How To Apply For Probate
The loss of a loved one is an emotional, stressful experience. We understand that the stress is often exacerbated by the burden of the administration that needs to be undertaken following a death, which can seem complicated and overwhelming. For many, it will be the first time they have been tasked with such a responsibility, and they will have no prior knowledge of probate procedures. Here, we seek to simplify the probate process by describing how it works and explaining how to apply for probate.
What Is Probate?
The term ‘probate’ is often used interchangeably to refer to the document that provides the legal entitlement to deal with an estate and the process through which the estate is administered. That process ordinarily involves satisfying any debts and distributing any assets – money and other property – in accordance with the terms of the Will or the Intestacy Rules.
If there is a Will in place, the deceased will usually have nominated individuals to be executors of their estate. If your loved one did not leave a Will, they will be classed as having died ‘intestate’. In these situations, the law steps in and dictates who can act as executor and how the estate should be distributed. Usually, the deceased’s spouse or civil partner will be called upon to administer the estate, with other family members ranking behind them in a specified order. Those chosen through this means are not executors, but ‘administrators’. An administrator’s role is essentially the same as that of an executor but they derive their powers from a document known as the Letters of Administration issued by the Court, rather than the Will.
Do I Need A Grant Of Probate?
Since an executor’s powers derive from the Will, clients are often unsure whether they require a formal Grant of Probate to administer the estate. There are some circumstances in which a Grant of Probate may be unnecessary. These include if the deceased held all of their assets jointly or if the sums in an individual bank account are below the threshold specified by the relevant financial institution. However, you cannot deal with estate property without first obtaining a Grant of Probate and the Court will not make any Order applied for in the absence of a Grant. Speak to us if you are unsure; we will review the estate and advise accordingly.
How To Apply For A Grant Of Probate
Whilst the process of applying for a Grant of Probate itself is fairly straightforward, the preparatory work and supporting documentation required can be complex and cumbersome. Our expert probate solicitors can relieve the burden by undertaking the work for you should you so desire and will do so with compassion and sensitivity.
The probate process can be broken down into the following steps:
1. Collate Full Details Of The Estate’s Assets And Liabilities.
Before you can apply for a Grant of Probate, you must ascertain the value of the estate. You need to include an estimated value when applying for the Grant. This process involves establishing the value of the deceased’s assets and the extent of any debts and liabilities.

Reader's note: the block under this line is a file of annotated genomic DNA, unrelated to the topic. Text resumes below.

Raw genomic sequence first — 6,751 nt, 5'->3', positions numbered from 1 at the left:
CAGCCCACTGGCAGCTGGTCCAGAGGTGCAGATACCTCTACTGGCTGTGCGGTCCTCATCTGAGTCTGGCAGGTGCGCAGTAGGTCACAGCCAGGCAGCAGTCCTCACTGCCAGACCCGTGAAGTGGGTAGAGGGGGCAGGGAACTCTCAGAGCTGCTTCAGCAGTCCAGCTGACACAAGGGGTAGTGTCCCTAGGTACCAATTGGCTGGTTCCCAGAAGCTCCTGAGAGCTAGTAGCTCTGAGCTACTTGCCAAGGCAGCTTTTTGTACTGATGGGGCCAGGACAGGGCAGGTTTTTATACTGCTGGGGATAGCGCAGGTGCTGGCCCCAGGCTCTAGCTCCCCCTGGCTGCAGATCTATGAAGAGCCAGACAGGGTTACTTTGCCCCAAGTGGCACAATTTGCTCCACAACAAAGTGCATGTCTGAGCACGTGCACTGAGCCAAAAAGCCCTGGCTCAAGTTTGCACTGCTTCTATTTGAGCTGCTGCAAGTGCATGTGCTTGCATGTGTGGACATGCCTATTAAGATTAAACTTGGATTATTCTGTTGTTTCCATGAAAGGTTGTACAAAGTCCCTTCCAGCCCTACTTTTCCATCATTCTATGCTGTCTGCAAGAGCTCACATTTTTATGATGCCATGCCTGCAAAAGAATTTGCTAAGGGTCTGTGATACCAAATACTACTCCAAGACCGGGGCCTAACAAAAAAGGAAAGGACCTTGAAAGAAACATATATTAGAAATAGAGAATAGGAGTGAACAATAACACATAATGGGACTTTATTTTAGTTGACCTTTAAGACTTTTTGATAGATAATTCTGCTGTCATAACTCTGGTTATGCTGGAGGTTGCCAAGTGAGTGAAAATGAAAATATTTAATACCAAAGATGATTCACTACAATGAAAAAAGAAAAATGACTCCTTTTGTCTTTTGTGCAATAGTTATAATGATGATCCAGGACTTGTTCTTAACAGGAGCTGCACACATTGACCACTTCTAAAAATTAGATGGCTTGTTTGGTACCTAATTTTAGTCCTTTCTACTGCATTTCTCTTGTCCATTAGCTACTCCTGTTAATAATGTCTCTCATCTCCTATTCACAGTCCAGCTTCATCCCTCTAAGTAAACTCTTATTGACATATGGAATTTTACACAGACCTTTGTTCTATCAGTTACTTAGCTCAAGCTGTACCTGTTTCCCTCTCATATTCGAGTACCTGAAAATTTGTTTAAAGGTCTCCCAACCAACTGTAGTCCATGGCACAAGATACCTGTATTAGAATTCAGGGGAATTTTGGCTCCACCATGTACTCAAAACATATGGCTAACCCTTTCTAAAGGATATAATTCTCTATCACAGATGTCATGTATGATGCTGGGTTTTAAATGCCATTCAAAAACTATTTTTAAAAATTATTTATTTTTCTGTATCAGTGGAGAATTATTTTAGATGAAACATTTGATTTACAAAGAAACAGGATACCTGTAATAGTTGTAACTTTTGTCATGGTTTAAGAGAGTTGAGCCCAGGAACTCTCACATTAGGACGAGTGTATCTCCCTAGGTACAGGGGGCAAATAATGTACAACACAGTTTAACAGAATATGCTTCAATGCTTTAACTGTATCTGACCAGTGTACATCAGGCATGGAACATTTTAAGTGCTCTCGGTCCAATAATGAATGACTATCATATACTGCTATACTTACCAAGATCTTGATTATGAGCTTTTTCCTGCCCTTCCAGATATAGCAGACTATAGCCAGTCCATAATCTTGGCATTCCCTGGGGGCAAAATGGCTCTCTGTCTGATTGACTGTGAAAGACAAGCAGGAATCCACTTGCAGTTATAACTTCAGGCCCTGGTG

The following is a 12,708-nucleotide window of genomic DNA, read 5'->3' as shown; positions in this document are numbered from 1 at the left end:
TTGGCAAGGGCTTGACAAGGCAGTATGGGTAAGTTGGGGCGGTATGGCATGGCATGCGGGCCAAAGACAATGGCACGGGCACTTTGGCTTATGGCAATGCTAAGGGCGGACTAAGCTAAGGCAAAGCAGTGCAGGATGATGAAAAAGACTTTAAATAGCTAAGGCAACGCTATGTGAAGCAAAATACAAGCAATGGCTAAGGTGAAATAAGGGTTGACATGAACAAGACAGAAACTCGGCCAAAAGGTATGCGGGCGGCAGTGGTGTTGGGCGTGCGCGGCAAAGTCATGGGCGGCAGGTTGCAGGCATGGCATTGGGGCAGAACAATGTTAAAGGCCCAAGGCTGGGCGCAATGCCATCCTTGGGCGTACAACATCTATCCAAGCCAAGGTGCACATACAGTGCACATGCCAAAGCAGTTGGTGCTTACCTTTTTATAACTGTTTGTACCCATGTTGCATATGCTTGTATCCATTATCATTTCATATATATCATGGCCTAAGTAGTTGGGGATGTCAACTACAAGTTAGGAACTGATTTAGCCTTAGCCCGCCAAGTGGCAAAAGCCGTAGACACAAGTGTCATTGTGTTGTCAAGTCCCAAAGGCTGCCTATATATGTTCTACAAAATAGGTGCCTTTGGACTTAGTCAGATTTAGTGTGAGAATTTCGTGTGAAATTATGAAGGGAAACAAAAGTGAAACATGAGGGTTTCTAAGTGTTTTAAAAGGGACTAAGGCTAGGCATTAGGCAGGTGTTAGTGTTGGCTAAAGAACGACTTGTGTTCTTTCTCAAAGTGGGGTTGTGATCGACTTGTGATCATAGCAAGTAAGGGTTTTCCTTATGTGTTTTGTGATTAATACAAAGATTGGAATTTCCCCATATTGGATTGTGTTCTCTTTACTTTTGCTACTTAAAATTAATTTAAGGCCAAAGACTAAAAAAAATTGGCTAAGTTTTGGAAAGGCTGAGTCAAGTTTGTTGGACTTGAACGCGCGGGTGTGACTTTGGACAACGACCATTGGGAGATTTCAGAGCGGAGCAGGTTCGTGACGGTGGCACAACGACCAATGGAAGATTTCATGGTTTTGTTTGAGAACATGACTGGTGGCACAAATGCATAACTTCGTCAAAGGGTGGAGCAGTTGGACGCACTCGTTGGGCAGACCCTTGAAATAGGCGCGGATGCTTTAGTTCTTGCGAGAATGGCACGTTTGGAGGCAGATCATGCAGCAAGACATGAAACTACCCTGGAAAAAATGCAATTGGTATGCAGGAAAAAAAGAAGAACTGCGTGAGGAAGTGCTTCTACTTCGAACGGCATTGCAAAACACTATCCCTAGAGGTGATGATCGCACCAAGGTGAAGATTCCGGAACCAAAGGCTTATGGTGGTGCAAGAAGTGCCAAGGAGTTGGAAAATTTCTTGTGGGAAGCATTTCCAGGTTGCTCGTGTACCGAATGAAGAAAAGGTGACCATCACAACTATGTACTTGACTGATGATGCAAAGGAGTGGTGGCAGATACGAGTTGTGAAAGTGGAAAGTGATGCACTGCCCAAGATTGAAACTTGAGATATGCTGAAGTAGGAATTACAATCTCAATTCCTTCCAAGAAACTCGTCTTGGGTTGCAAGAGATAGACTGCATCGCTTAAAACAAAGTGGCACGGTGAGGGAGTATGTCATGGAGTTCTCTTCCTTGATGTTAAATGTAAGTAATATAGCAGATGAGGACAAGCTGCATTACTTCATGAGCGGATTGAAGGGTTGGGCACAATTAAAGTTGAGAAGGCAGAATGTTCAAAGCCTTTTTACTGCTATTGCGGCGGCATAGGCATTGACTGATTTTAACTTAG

The value of assets such as cash held in banks and building society accounts can be established by writing to the financial institutions. Details of other assets such as pension pots and shareholdings need to be obtained, and any property must be properly valued.
2. Organise Inheritance Tax.
Inheritance tax is payable on estates valued over the inheritance tax threshold, which currently stands at £325,000. You will usually have to pay any inheritance due before you can distribute the estate to the beneficiaries and will normally have to pay at least some of it before the Grant of Probate is issued.
3. Apply For The Grant Of Probate.
It is usually possible to apply for a Grant of Probate online. Whilst this is a relatively straightforward exercise, any inaccuracies in the information provided will cause delays. It is, therefore, advisable to seek help from an experienced probate solicitor to ensure the form is properly completed.
Most Grants of Probate will be issued within 16 weeks of receipt by the Probate Registry. However, the process can be severely delayed if an application is inaccurate or incomplete or for other reasons such as Inheritance Tax issues or unexplained changes in the Will’s physical condition.
4. Pay Debts
Once the Grant of Probate has been received, you can start dealing with the estate. The first step is to clear the estate’s outstanding debts and liabilities.
5. Distribute The Estate
When all debts and liabilities have been cleared, the remainder of the estate can be distributed to beneficiaries in accordance with the terms of the Will. This is usually straightforward but can be complicated if issues arise such as being unable to locate a beneficiary, or someone challenging the Will.
How To Apply For Probate With The Help Of A Solicitor
It is not obligatory to use a solicitor when applying for a Grant of Probate. However, the process can be difficult to navigate and overwhelming, and sometimes requires an understanding of complicated legal and taxation rules. This is particularly the case with high value estates, or where the provisions of a Will are disputed. Our probate solicitors are experts in the field, having amassed years of experience helping executors to obtain Grants of Probate and administer estates effectively. They deliver concise, straightforward advice and ensure that every matter is dealt with in the most cost-effective way possible.